• Irony {a state of affairs that appears perversely contrary to what one expects} What am I doing sitting on the floor in front of the toilet?
  • Discombobulation {thrown into confusion} where am I, how did I get here, and didn't I know how to do this, like five minutes ago
  • Phooey {disdain or disbelief} expletive, expletive, expletive, followed by childlike wonder at how quickly a glass of water can slip through a hand.
  • Droll {amusing in a strange or quaint way} keep watching me, I might do a trick-as my body moves to its own drummer, or feeling like an unwilling participant in a freak show
I will keep considering others that occur on this journey. Let me know if any occur to my friends and family who are reading along with me in this fight.

Wednesday, February 3, 2010

Roller Coaster Update

Brain, Brain, What is Brain?

Thank you, Leonardo for finally helping me see what my brain on MS looks Like! Or at least feels like...

And, thank you to everyone who has emailed and commented and prayed and helped out over the past few days. We are still here and some things are better. I am always so glad to be able to report that. Here is the latest:
  • I saw an ENT on Tuesday and, amazingly, he was knowledgeable, believed me, and told me this throat closing thing isn't going to kill me. I say that rather flippantly, but, after four years of that flitting around on the edges of my consciousness, I am over joyed. 
  • Apparently the throat spasm is triggered by a signal from my brain and if I were to pass out, the signal would be interrupted and my throat would open up. I am seeing a speech therapist to work on this and taking a new med.
  • My cough is helped by the med-but it makes me loopy. Not too surprising given my life long membership in the blonde camp. And, that the doc said only a few MS patients get loopy from this med!
  • As I suspected my intermittent nasty sounding cough isn't from sinus or throat problems. Nothing quite like having a nasty tasting numbing medicine sprayed in your nose followed by a scope. Not my favorite test, I must say.
  • So, I am tentatively eating solid food, swallowing pills and trying to let go of the fear and panic that Sunday's scary episode brought to the surface.
Again, thanks to all for the love and support. Especially my hubbie who stands by me through everything-even magically procuring an emergency appoint with an ENT for just 24 hours after he called my neurologist. 

Monday, February 1, 2010

Take a wild ride on the MS_symptom rollercoaster

Yesterday was all over the map in MS adventure-land. Started my day with too much arm pain and fatigue to make an attempt at church, later the sun came out and hubbie and I took our dog on a longer than usual walk, and after a couple hour rest, I even managed a trip to the grocery store. The kind of day that might seem normal to some, but for me was tilting more on the plus side.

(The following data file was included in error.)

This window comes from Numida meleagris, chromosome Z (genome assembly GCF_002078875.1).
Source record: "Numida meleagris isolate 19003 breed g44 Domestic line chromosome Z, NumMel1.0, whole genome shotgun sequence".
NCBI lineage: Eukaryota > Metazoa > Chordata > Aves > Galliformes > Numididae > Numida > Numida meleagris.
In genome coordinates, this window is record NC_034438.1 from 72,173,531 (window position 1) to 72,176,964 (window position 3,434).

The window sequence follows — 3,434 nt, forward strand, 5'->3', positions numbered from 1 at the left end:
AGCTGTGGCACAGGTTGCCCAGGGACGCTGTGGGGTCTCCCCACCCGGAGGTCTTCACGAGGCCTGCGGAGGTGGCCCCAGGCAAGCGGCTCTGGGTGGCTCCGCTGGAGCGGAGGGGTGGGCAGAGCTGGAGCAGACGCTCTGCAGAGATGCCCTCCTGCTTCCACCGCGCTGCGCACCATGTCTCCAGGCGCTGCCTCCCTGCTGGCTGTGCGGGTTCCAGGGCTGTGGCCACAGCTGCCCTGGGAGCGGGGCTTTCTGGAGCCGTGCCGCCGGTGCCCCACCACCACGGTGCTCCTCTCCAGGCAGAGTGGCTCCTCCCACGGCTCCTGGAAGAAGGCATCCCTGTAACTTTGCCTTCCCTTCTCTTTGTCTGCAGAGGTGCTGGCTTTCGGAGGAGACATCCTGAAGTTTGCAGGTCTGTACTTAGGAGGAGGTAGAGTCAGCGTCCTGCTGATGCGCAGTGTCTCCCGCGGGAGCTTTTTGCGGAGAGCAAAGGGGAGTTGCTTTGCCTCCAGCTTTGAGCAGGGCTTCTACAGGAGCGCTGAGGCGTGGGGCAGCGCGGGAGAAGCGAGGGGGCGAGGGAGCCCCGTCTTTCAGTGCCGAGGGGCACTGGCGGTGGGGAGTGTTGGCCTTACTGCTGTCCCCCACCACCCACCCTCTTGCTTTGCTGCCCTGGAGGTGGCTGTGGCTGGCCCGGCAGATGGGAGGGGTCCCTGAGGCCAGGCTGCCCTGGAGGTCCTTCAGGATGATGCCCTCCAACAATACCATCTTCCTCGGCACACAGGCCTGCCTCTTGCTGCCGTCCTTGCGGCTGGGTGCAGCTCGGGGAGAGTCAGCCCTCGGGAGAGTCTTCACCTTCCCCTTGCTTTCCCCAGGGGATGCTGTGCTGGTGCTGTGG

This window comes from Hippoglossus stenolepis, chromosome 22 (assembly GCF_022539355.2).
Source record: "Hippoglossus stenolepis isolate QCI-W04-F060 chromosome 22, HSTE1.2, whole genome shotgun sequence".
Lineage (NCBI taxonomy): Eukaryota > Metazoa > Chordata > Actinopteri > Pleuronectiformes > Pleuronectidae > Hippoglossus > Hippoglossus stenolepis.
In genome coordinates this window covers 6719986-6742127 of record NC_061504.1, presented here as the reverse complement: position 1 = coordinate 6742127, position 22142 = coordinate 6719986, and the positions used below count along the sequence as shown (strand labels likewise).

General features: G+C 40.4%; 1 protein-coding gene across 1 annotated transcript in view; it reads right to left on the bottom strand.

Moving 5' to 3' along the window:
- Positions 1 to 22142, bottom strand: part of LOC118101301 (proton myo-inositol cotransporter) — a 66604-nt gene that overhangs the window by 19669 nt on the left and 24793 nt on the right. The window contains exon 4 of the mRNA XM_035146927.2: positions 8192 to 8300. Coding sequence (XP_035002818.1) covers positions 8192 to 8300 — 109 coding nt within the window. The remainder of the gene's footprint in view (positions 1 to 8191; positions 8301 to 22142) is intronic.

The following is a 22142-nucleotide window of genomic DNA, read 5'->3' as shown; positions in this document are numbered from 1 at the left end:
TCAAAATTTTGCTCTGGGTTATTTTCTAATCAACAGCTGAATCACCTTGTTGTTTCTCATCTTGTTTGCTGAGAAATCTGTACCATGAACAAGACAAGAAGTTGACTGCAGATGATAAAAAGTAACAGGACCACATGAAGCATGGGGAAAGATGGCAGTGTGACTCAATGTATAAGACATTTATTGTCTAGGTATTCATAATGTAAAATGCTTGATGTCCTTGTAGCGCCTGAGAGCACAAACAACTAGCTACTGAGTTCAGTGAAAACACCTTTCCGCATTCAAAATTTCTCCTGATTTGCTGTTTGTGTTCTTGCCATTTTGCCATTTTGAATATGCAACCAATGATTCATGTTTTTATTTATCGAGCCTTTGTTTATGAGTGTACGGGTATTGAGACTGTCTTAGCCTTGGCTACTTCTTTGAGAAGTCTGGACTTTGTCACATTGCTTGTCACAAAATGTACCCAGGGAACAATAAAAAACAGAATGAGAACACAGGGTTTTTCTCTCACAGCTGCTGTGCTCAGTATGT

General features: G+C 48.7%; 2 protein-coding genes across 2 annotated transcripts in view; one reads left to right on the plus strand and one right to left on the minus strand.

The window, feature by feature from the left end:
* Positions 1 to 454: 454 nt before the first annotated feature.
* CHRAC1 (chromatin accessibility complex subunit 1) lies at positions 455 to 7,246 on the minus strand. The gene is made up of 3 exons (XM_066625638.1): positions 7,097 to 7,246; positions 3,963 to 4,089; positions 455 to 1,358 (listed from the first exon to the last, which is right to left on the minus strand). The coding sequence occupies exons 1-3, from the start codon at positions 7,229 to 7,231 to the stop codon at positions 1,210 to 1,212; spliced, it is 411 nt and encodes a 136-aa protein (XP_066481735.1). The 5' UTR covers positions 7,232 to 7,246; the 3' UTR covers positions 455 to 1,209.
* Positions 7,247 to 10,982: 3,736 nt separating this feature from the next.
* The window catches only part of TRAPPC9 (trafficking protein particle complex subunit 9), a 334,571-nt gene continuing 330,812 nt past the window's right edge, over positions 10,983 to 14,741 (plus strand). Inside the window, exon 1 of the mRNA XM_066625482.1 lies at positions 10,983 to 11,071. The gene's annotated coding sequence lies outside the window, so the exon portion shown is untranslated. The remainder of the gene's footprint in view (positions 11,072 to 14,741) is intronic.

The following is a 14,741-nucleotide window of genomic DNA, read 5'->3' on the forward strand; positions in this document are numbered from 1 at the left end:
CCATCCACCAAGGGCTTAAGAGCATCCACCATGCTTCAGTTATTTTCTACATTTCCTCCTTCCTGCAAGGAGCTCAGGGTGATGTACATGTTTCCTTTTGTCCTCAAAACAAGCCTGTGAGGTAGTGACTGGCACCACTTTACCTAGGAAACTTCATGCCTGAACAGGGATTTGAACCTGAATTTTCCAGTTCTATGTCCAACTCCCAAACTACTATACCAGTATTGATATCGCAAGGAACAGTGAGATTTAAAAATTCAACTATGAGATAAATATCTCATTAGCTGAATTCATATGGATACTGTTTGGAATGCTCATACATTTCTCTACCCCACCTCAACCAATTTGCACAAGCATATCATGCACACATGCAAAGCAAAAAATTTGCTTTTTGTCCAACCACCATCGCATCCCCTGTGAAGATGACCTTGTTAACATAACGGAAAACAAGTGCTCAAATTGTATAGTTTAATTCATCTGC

In seconds that all flipped on its head. It seems that the way MS manifests itself in my body follows a simple rule: if it is odd, rare, unheard of, or untreatable then my body says, "come on in and join the party."
One of the reasons I stopped working was a diagnosis of laryngeal spasm. As simply as possible, this condition is the weakening of the nerves that control the opening that leads to the larynx. Sounds rather benign until one considers the word 'spasm.' As in sudden tightening of muscles, that, in this condition, causes coughing and choking and, rarely, causes the throat to snap closed. The doc warned me this could happen any time, any where. I was deeply scared at first, imagining myself suddenly unable to speak or breath, but after years of on and off bouts of coughing, swallowing trouble, and drooling, and no outright episodes of not breathing, I thought I had this particular annoying symptom under control.
So, back to yesterday. Manageable day, throw in a load of laundry, see about dinner, and watch a movie with the old man-no problem. As I carried an armload of socks and underwear down the hall, my throat constricted and I couldn't breath. No speech, no air, nothing. I have never been so scared. I pounded on the wall and J came running. Suddenly, my throat released and I could breath again. Seconds only, but, for me time collapsed into an indescribable jumble. J held me, rubbed my back as I coughed and gasped. Slowly, the episode faded. I had peed all over my self. Since everything seemed back to normal I went to change and clean up. It happened again. 
And again.
For the next two hours, at random moments my larynx would snap shut. It felt like the hand of a giant, no an evil imp, really I don't have the words to describe the terror I felt. 
We did the whole hospital debate. What if my throat didn't open up again. I could die. But, there is no emergency treatment for this, short of tracheotomy. I ghoulishly suggested John should go sharpen a phillips-head screw driver. Crazy as it seems-cost factors in-both the wallet and emotional kinds. 
People, even docs, don't get MS. I just couldn't face sitting in some ER, dealing with all of that crap, and having to explain and defend my illness. 
I made it through in the only way I know how: with my sweet husband by my side, calling the family medical expert, and sending out an urgent prayer request to my church family. 
I refuse to be defined by or controlled by MS. I am still clawing my way out of the web of fear that this episode caused. It is right there, a whisper of thought on the near edge of my mind: when will it happen again, when.
I coughed so hard last night that my weak shoulder slipped a bit out of its socket, J is getting to be a pro at popping it back in-so it hurts this morning. The tendons in my neck are tender so it hurts to move my head. My throat is raw and I keep coughing. I have a searing headache.
And, I have fear.